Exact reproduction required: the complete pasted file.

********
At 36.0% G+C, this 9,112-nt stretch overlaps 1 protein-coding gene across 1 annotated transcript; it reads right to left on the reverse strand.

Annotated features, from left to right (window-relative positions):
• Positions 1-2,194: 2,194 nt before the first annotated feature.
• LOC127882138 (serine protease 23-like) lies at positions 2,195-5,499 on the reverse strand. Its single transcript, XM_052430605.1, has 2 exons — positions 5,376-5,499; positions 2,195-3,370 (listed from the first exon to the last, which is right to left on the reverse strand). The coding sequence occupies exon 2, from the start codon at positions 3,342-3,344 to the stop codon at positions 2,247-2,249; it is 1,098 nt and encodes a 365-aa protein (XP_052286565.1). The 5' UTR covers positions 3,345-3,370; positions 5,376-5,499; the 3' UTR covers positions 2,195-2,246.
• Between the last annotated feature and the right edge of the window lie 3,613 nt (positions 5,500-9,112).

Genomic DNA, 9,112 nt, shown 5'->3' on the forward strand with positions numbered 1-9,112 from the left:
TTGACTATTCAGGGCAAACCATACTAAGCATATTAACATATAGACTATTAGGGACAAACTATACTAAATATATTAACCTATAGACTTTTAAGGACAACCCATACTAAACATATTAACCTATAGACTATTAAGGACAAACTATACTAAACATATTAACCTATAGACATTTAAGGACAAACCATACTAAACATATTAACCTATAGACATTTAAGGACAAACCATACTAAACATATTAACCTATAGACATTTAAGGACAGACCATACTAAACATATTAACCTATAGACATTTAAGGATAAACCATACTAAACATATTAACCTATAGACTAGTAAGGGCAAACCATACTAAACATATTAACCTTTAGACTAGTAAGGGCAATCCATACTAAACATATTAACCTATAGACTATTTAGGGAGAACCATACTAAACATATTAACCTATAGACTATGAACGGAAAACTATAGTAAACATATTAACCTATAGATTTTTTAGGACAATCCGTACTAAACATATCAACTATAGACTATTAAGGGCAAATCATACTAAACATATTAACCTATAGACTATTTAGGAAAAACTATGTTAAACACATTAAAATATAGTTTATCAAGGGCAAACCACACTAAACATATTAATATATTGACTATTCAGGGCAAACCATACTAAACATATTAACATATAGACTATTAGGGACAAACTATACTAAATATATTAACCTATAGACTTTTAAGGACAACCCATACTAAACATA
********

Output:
At 36.0% G+C, this 9,112-nt stretch overlaps 1 protein-coding gene across 1 annotated transcript; it reads right to left on the reverse strand.

Annotated features, from left to right (window-relative positions):
• Positions 1-2,194: 2,194 nt before the first annotated feature.
• LOC127882138 (serine protease 23-like) lies at positions 2,195-5,499 on the reverse strand. Its single transcript, XM_052430605.1, has 2 exons — positions 5,376-5,499; positions 2,195-3,370 (listed from the first exon to the last, which is right to left on the reverse strand). The coding sequence occupies exon 2, from the start codon at positions 3,342-3,344 to the stop codon at positions 2,247-2,249; it is 1,098 nt and encodes a 365-aa protein (XP_052286565.1). The 5' UTR covers positions 3,345-3,370; positions 5,376-5,499; the 3' UTR covers positions 2,195-2,246.
• Between the last annotated feature and the right edge of the window lie 3,613 nt (positions 5,500-9,112).

Genomic DNA, 9,112 nt, shown 5'->3' on the forward strand with positions numbered 1-9,112 from the left:
TTGACTATTCAGGGCAAACCATACTAAGCATATTAACATATAGACTATTAGGGACAAACTATACTAAATATATTAACCTATAGACTTTTAAGGACAACCCATACTAAACATATTAACCTATAGACTATTAAGGACAAACTATACTAAACATATTAACCTATAGACATTTAAGGACAAACCATACTAAACATATTAACCTATAGACATTTAAGGACAAACCATACTAAACATATTAACCTATAGACATTTAAGGACAGACCATACTAAACATATTAACCTATAGACATTTAAGGATAAACCATACTAAACATATTAACCTATAGACTAGTAAGGGCAAACCATACTAAACATATTAACCTTTAGACTAGTAAGGGCAATCCATACTAAACATATTAACCTATAGACTATTTAGGGAGAACCATACTAAACATATTAACCTATAGACTATGAACGGAAAACTATAGTAAACATATTAACCTATAGATTTTTTAGGACAATCCGTACTAAACATATCAACTATAGACTATTAAGGGCAAATCATACTAAACATATTAACCTATAGACTATTTAGGAAAAACTATGTTAAACACATTAAAATATAGTTTATCAAGGGCAAACCACACTAAACATATTAATATATTGACTATTCAGGGCAAACCATACTAAACATATTAACATATAGACTATTAGGGACAAACTATACTAAATATATTAACCTATAGACTTTTAAGGACAACCCATACTAAACATA